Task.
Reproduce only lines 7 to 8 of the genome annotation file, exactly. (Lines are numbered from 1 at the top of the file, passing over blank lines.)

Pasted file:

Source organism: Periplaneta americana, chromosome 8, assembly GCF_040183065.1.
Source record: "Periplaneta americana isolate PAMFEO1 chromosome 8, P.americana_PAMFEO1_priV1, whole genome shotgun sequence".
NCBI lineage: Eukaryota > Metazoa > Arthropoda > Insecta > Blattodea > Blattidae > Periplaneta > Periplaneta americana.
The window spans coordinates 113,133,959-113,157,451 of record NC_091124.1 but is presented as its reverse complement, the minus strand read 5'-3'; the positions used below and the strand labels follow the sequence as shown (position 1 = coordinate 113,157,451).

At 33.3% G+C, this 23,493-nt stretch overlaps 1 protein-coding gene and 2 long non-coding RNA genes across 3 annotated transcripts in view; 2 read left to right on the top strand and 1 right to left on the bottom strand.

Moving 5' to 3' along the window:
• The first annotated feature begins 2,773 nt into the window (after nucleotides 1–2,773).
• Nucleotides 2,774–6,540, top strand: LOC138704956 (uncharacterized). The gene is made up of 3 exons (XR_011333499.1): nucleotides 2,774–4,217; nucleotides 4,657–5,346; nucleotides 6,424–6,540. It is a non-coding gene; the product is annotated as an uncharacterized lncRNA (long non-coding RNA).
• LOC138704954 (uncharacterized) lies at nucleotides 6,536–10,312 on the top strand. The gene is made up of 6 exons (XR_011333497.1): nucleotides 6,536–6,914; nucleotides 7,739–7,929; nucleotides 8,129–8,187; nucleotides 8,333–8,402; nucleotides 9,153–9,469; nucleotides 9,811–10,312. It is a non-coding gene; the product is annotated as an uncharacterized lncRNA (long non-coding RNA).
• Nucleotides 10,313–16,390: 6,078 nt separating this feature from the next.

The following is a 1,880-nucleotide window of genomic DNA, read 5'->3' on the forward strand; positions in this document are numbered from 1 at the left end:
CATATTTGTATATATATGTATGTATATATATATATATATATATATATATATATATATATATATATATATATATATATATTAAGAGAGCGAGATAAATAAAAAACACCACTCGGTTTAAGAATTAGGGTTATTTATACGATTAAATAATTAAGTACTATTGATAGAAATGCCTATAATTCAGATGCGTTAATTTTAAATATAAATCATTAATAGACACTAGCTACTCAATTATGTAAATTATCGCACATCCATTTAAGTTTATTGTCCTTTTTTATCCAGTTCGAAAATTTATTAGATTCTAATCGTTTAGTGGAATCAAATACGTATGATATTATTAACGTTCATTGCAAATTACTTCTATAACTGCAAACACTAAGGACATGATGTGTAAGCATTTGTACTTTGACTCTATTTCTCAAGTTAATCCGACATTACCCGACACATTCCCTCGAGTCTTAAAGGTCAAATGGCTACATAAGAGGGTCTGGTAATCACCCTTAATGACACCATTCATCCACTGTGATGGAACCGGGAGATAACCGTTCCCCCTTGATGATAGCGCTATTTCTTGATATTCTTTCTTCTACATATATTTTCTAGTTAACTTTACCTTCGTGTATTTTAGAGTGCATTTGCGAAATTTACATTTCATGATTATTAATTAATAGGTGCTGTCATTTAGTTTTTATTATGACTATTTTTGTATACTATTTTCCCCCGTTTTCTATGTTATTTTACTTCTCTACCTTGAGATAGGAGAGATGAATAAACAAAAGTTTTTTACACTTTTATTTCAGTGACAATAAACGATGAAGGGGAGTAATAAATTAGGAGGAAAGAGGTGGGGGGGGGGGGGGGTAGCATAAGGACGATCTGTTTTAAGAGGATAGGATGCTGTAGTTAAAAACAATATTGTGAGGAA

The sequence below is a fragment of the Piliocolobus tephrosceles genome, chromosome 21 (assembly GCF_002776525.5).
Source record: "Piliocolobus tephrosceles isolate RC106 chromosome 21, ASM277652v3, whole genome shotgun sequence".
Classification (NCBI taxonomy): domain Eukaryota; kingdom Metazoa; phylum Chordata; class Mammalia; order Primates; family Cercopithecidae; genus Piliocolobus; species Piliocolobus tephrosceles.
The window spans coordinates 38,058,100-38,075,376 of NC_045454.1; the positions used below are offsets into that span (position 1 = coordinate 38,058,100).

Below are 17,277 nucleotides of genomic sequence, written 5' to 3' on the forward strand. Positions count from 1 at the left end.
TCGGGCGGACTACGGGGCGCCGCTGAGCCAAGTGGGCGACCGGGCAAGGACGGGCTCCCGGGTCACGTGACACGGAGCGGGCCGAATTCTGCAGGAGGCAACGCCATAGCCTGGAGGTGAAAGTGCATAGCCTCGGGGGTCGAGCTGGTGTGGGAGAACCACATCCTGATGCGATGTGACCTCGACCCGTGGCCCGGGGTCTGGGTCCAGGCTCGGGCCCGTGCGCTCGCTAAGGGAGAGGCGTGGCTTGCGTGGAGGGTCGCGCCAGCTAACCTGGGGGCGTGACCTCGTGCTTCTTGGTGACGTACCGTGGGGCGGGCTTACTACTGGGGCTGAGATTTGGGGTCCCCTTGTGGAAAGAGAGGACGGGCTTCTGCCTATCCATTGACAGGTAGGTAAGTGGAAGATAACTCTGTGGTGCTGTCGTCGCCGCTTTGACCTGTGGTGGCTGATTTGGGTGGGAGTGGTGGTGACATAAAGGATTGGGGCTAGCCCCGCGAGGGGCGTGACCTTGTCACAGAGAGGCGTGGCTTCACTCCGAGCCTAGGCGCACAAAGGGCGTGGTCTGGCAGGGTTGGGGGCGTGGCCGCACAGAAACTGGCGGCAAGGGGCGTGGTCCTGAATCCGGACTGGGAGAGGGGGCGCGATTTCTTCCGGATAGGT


• The first annotated feature begins 2,773 nt into the window (after nucleotides 1–2,773).
• Nucleotides 2,774–6,540, top strand: LOC138704956 (uncharacterized). The gene is made up of 3 exons (XR_011333499.1): nucleotides 2,774–4,217; nucleotides 4,657–5,346; nucleotides 6,424–6,540. It is a non-coding gene; the product is annotated as an uncharacterized lncRNA (long non-coding RNA).